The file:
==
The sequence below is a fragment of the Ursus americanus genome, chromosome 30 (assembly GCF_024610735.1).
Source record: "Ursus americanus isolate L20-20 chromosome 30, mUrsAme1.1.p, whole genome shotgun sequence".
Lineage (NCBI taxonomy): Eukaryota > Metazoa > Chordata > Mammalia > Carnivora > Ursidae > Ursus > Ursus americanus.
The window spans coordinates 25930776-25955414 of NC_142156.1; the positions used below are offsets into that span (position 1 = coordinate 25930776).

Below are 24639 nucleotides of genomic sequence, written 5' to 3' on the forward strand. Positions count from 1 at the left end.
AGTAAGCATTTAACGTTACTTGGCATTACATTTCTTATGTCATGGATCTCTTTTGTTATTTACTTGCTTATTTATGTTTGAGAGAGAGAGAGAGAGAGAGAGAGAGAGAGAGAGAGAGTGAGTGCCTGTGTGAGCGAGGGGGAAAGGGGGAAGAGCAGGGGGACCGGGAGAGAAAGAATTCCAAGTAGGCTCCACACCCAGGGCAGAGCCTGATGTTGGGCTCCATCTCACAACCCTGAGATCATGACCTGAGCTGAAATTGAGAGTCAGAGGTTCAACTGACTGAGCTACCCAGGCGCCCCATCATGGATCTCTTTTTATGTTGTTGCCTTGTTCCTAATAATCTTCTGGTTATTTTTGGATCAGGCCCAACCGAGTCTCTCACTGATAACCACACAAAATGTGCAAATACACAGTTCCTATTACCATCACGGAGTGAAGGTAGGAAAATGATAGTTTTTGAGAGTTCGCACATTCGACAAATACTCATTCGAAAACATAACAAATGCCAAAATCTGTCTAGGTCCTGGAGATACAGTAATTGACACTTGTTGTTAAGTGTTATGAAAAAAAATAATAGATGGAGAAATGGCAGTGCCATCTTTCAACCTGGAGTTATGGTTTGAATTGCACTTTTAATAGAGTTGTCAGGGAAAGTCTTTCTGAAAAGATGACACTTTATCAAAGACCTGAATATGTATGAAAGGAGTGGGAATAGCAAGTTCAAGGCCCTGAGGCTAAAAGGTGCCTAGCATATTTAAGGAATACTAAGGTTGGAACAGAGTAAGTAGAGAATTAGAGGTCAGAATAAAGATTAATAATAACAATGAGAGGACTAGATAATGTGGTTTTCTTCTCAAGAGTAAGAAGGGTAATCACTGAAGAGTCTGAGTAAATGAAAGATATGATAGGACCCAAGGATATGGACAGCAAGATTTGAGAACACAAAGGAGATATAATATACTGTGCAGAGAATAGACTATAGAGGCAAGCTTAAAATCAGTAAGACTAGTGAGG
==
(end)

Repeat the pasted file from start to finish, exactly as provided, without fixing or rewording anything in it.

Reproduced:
The sequence below is a fragment of the Ursus americanus genome, chromosome 30 (assembly GCF_024610735.1).
Source record: "Ursus americanus isolate L20-20 chromosome 30, mUrsAme1.1.p, whole genome shotgun sequence".
Lineage (NCBI taxonomy): Eukaryota > Metazoa > Chordata > Mammalia > Carnivora > Ursidae > Ursus > Ursus americanus.
The window spans coordinates 25930776-25955414 of NC_142156.1; the positions used below are offsets into that span (position 1 = coordinate 25930776).

Below are 24639 nucleotides of genomic sequence, written 5' to 3' on the forward strand. Positions count from 1 at the left end.
AGTAAGCATTTAACGTTACTTGGCATTACATTTCTTATGTCATGGATCTCTTTTGTTATTTACTTGCTTATTTATGTTTGAGAGAGAGAGAGAGAGAGAGAGAGAGAGAGAGAGAGAGTGAGTGCCTGTGTGAGCGAGGGGGAAAGGGGGAAGAGCAGGGGGACCGGGAGAGAAAGAATTCCAAGTAGGCTCCACACCCAGGGCAGAGCCTGATGTTGGGCTCCATCTCACAACCCTGAGATCATGACCTGAGCTGAAATTGAGAGTCAGAGGTTCAACTGACTGAGCTACCCAGGCGCCCCATCATGGATCTCTTTTTATGTTGTTGCCTTGTTCCTAATAATCTTCTGGTTATTTTTGGATCAGGCCCAACCGAGTCTCTCACTGATAACCACACAAAATGTGCAAATACACAGTTCCTATTACCATCACGGAGTGAAGGTAGGAAAATGATAGTTTTTGAGAGTTCGCACATTCGACAAATACTCATTCGAAAACATAACAAATGCCAAAATCTGTCTAGGTCCTGGAGATACAGTAATTGACACTTGTTGTTAAGTGTTATGAAAAAAAATAATAGATGGAGAAATGGCAGTGCCATCTTTCAACCTGGAGTTATGGTTTGAATTGCACTTTTAATAGAGTTGTCAGGGAAAGTCTTTCTGAAAAGATGACACTTTATCAAAGACCTGAATATGTATGAAAGGAGTGGGAATAGCAAGTTCAAGGCCCTGAGGCTAAAAGGTGCCTAGCATATTTAAGGAATACTAAGGTTGGAACAGAGTAAGTAGAGAATTAGAGGTCAGAATAAAGATTAATAATAACAATGAGAGGACTAGATAATGTGGTTTTCTTCTCAAGAGTAAGAAGGGTAATCACTGAAGAGTCTGAGTAAATGAAAGATATGATAGGACCCAAGGATATGGACAGCAAGATTTGAGAACACAAAGGAGATATAATATACTGTGCAGAGAATAGACTATAGAGGCAAGCTTAAAATCAGTAAGACTAGTGAGG